The New York Times has a story up today called Switching to Cash May Feel Safe, but Risks Remain. I highly recommend that you read it.
I’m not a particularly savvy financial person, but “think long term” always struck me as wise. There’s no doubt that it’s pretty hairy out there right now, but I think changing course or being overly emotion is the worst reaction. It’s tempting to be emotional and run for cover, but this article cites research that should give you strength and resolve.
As the title says, switching to cash may fell safe. But:
But if you sell now, you’ll be locking in your losses. And once you’re in cash, there isn’t much upside. In fact, with interest rates low, you’re likely to lose money in cash, because inflation will probably eat up the after-tax returns you earn from a savings or money-market account.
Beyond the low upside of cash, selling low is, obviously, the worst time to sell. It’s bad because you lock in your losses, but the read damage is that you’ll miss the eventual upswing, to devastating effect.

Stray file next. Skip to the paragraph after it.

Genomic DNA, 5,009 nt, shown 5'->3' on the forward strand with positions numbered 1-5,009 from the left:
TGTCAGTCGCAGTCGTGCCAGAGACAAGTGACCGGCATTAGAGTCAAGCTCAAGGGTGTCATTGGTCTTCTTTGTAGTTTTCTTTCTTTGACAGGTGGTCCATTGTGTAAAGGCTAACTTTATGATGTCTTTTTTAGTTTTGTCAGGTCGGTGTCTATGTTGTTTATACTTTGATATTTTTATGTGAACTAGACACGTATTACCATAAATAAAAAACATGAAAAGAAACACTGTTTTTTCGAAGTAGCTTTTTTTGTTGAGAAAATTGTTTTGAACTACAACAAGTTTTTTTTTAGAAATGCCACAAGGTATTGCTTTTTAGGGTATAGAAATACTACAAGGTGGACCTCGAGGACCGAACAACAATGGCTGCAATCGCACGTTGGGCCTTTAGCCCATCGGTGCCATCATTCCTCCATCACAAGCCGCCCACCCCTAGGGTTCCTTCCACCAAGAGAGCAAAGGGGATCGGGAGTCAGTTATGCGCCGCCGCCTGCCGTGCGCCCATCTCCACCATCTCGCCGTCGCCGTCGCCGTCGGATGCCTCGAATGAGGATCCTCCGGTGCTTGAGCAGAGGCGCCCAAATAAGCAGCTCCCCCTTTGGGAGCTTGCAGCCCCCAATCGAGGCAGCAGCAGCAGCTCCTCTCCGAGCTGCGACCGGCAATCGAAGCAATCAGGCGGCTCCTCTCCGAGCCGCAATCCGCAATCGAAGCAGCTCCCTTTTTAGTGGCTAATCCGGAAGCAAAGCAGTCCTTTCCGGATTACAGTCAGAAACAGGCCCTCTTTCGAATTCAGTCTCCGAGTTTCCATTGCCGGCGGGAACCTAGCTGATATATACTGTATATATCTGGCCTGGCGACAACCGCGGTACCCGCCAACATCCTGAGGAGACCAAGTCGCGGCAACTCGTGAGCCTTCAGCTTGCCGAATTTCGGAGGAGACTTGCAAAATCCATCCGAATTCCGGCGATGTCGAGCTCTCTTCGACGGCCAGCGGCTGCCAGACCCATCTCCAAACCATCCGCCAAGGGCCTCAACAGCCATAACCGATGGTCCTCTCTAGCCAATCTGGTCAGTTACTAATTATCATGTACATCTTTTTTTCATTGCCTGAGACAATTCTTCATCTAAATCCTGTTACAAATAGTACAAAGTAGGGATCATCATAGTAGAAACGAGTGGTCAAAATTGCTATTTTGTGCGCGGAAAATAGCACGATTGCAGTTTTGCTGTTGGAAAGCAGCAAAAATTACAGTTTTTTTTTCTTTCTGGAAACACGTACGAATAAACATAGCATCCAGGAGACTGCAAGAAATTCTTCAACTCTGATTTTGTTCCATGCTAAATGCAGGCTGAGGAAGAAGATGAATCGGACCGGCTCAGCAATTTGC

The research they cite is pretty amazing (emphasis mine):
From 1963 to 2004, the index of American stocks he tested gained 10.84 percent annually in a geometric average, which avoided overstating the true performance. For people who missed the 90 biggest-gaining days in that period, however, the annual return fell to just 3.2 percent. Less than 1 percent of the trading days accounted for 96 percent of the market gains.
A portfolio belonging to an investor who missed the 10 best days over several decades across all of those markets would end up, on average, with about half the balance of someone who sat tight throughout.
They note that if you need the money in the next five years — if you’re about to retire — then perhaps the loss of the move to cash might make sense. But for me, and for many of you, “today’s price is not your price. Your price is 10 or 20 years from now.”
So, hang on to what you’ve got and don’t make any rash moves.